Architecture

The History and Function of the Cupola as an Architectural Detail



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More than any architectural feature the cupola has become an icon for the legacy of the American dream. Unfortunately, Over 500 historic cupolas are lost each year due to fire, collapse, bulldozers and insensitive alterations that damage New England's architectural heritage. Although this is a fraction of the approximate 1,200 historical locations lost annually, it is still not a number to ignore.

The cupola is most commonly associated with one-room schoolhouses, barns and other farm buildings. And was, at one point, a standard staple of fine custom built homes common to the New England countryside. A leisurely drive through our richest historical states reveal cupolas on churches, barns, sugarhouses, granaries, tobacco barns, potato houses and foundries. The lucky traveler may even spot a cupola-bedecked outhouse!

The most common form of the New England cupola is a smaller vent style four-sided structure built onto the roof of a house, barn or other building. The hip roof is generally covered with tiles that match the roof the cupola is built on. Sometimes copper is used instead. This type of cupola is intended only for venting air into the building.

One of the drawing attractions of the cupola is that it is easily New England's most malleable and personable architectural additions. On blueprints, cupolas are seen as "in between" areas added on for the benefit of bringing in sunlight and fresh air. In bayside and shore side areas, where high moisture can be a problem, cupolas stimulate ventilation through encouraging a natural inward breath' of the building. This helps to combat molds and mildews as well as dry out basements and cellars after flooding.

A prime example of the necessity of having a cupola comes from librarian Ms. Enos of the Thomas More Collage of Merrimack, New Hampshire. In 2006 a spring storm tore the siding off and damaged the underlying wood supports of the library's high profile cupola. Long planned repairs of the campus's library floors were abandoned in favor of repairing the structure. As Ms. Enos noted, "Once you lose the cupola you loose the barn".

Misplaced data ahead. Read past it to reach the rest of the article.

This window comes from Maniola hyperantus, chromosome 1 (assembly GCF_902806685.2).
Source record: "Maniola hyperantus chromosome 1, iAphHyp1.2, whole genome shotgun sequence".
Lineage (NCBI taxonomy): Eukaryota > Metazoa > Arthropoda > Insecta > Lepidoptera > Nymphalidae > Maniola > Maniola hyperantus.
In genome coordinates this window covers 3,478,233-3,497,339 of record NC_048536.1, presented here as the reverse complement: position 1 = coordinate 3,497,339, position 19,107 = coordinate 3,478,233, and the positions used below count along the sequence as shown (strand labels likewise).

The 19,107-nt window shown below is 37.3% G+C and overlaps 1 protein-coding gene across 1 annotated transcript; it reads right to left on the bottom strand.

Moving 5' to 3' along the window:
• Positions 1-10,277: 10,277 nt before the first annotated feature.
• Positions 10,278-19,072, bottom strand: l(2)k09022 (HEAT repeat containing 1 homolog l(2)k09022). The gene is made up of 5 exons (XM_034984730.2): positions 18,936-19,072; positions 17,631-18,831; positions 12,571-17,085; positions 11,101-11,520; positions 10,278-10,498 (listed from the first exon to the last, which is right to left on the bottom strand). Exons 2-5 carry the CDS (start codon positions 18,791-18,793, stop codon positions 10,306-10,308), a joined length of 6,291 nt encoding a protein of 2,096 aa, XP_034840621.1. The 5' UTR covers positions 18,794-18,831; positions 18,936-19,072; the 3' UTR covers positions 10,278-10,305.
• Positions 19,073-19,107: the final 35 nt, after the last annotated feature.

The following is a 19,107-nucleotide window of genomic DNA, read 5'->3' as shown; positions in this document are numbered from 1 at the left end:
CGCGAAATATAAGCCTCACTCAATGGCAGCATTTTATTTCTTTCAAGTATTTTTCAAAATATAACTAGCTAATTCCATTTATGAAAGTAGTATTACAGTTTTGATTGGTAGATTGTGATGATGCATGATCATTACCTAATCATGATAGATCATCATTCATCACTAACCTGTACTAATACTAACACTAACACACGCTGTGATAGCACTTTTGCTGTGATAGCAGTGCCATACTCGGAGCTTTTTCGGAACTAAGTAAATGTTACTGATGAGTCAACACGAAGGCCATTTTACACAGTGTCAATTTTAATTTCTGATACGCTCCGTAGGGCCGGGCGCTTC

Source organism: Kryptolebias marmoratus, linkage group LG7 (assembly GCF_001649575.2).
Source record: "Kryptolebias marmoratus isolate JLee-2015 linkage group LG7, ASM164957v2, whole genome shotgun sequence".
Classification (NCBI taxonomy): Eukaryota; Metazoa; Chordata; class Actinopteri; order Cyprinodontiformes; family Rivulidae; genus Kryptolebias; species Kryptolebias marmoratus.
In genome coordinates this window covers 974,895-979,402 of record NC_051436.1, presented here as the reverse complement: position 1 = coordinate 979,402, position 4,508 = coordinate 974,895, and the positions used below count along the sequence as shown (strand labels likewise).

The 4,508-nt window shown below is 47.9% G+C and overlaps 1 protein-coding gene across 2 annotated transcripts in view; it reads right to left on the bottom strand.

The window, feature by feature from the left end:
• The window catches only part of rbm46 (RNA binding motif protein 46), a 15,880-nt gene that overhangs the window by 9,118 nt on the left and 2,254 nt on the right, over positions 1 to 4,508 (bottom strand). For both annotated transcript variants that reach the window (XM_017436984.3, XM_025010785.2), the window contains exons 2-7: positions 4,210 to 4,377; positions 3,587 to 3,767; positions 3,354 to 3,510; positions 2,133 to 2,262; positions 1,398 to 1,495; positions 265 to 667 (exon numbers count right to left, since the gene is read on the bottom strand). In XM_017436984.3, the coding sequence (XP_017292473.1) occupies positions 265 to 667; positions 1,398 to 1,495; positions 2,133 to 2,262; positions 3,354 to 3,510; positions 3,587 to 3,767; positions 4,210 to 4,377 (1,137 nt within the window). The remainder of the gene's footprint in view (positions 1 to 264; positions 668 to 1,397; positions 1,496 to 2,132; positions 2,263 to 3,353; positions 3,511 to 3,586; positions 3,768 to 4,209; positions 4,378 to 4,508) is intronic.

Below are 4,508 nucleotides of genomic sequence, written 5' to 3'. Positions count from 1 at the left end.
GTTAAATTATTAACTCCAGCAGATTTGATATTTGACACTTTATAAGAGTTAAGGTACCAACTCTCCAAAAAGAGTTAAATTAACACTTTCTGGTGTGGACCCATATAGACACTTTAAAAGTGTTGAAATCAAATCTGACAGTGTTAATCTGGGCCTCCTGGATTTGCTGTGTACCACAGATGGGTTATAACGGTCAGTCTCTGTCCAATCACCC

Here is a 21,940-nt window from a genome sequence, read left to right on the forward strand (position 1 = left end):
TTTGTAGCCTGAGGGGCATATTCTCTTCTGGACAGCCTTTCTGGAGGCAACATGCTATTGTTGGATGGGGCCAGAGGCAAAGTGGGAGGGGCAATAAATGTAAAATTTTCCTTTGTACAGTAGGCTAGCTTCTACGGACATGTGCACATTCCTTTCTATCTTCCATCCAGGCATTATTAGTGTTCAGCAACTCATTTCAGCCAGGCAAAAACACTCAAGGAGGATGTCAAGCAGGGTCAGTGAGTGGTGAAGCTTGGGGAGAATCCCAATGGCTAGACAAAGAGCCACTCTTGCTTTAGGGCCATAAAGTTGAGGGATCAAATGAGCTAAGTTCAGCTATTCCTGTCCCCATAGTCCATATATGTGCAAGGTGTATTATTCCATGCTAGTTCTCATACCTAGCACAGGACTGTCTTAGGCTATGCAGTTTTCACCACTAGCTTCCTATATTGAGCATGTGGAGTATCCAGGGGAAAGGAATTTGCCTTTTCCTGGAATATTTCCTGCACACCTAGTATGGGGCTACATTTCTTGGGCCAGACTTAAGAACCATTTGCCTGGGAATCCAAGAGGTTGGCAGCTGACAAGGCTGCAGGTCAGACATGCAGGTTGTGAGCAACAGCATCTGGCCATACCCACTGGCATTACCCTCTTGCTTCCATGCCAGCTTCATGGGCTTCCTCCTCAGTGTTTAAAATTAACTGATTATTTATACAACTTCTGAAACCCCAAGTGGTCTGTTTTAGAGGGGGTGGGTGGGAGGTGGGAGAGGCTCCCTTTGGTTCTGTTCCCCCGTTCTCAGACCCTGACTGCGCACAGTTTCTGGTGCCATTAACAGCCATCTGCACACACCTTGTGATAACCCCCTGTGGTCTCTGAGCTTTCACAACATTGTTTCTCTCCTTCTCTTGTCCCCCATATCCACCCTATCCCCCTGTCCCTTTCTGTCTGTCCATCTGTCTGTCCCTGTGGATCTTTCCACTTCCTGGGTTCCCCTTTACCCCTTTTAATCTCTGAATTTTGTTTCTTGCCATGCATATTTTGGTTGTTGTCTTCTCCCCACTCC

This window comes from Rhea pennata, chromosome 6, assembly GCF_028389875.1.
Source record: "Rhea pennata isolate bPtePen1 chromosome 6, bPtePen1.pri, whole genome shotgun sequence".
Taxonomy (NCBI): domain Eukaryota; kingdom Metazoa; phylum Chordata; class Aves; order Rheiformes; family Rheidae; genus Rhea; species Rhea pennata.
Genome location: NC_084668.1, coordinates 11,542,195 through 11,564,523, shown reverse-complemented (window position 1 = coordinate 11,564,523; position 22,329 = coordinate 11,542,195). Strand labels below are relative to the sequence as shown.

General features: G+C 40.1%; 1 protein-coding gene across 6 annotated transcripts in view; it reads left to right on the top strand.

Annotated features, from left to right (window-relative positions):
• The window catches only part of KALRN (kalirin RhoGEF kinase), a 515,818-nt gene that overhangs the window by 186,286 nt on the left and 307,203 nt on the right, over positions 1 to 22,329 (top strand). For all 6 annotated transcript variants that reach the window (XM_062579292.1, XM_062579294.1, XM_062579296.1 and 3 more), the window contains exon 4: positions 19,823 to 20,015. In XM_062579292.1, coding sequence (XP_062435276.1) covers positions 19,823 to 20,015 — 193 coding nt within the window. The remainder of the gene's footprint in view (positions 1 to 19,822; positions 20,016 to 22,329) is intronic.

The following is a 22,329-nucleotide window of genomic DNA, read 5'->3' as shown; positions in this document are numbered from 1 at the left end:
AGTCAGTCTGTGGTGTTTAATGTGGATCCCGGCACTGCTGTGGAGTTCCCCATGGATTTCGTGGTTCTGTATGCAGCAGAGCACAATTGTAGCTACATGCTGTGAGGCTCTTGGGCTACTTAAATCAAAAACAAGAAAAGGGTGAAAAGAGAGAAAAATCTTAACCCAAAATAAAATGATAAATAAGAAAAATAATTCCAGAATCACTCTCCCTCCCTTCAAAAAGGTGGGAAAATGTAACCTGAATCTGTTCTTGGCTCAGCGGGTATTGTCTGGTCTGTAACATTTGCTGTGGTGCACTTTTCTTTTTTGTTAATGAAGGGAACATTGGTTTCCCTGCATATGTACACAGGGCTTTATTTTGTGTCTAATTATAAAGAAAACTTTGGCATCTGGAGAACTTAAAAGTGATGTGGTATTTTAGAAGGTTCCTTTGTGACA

Other regionally famous cupolas are: The Geoppler Cider & Vinegar Mill where Jeff Harrick of the Redding History Project reports Adolf Geoppler, owner, stored apples in the building's cupola. The mill worked double duty as a railroad stop and post office until 1940 when it closed up.

And let's not forget the Old State House of Boston, Massachusetts. This is the oldest surviving public building in the Boston area despite a 1921 fire in the attic, which damaged the cupola and the upper two floors. *

Further back, colonial forefathers saw the cupola as more than an austere necessity. They embraced the opportunity to showcase their wood crafting and carpentry skills. Many historic homes sport modified cupolas with romantic staircases winding upwards to an airy and attractive refuge away from the hustle of other living and working areas. Thus early on a key feature of the cupola became the added benefit of providing sanctuary, encouraging near misses and exciting encounters.

Historians point out that surviving at-risk cupolas are handsome structures showing custom made quality work using materials available at a particular period in time. Such as wrought iron nails, hand-planed floorboards, and the imperfections that can be found in individually made windowpanes. Like the buildings they rest on, New England cupolas take advantage of local timbers and timber traditions. Many of which reveal a simple minimal lifestyles geared toward practical everyday natures.

Destruction and alteration of these keystone features means removing evidence of previous owners' decisions regarding style, function, and proportion. Also lost is the owners' economic status during one of the most significant periods in our country's history. When this evidence is carelessly altered, the opportunity to investigate and understand it vanishes forever.

Regional historical societies, such as Historic New England and The National Trust For Historic Preservation offer workshops and trades events specializing in the craftwork and art of renovating and preserving at-risk farms and historical locations. These, and many other societies, work with craftsmen and professionals keen on preserving as much of our heritage as possible.

Sources:

• The October 2006 Newsletter for Thomas More College can be viewed at: http://www.thomasmorecollege.edu/news/october2006.html

• Jeff Harrick's Redding Connecticut History information available at: http://www.historyofredding.com/HRReddingRemembered.htm

• The Boston History Society may be contacted via:
http://www.bostonhistory.org/old_state_hs_hist.php

• The Historic New England information is available at:
www.historicnewengland.org

• The National Trust For Historic Preservation information is available at:
http://www.nationaltrust.org/

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